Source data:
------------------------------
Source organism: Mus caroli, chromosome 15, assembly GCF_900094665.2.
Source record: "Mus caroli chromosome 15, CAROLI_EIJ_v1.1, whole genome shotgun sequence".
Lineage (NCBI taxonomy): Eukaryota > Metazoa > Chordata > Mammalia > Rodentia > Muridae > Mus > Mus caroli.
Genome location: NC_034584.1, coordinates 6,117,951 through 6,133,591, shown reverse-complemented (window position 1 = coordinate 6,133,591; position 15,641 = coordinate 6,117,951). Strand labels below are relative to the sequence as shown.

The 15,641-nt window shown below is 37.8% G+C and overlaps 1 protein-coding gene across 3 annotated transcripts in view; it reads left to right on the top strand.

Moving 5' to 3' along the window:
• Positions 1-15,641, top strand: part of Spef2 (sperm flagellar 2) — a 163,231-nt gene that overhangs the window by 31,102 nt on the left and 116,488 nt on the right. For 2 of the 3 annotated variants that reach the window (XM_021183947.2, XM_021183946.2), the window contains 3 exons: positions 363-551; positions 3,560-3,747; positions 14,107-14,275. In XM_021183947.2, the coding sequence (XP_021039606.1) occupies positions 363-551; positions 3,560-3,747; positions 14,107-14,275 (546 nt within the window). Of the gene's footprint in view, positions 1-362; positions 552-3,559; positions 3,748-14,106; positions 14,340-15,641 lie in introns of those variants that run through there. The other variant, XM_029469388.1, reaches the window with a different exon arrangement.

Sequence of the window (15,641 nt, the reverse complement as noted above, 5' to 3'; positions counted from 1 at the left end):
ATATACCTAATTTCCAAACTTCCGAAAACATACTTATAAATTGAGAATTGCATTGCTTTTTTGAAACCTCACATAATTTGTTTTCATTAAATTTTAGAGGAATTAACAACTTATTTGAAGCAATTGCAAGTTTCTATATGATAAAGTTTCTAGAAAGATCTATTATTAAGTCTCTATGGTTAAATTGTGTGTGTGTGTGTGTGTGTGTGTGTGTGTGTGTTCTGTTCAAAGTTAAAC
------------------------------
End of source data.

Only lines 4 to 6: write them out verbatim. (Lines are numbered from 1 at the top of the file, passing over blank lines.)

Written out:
Genome location: NC_034584.1, coordinates 6,117,951 through 6,133,591, shown reverse-complemented (window position 1 = coordinate 6,133,591; position 15,641 = coordinate 6,117,951). Strand labels below are relative to the sequence as shown.

The 15,641-nt window shown below is 37.8% G+C and overlaps 1 protein-coding gene across 3 annotated transcripts in view; it reads left to right on the top strand.

Moving 5' to 3' along the window: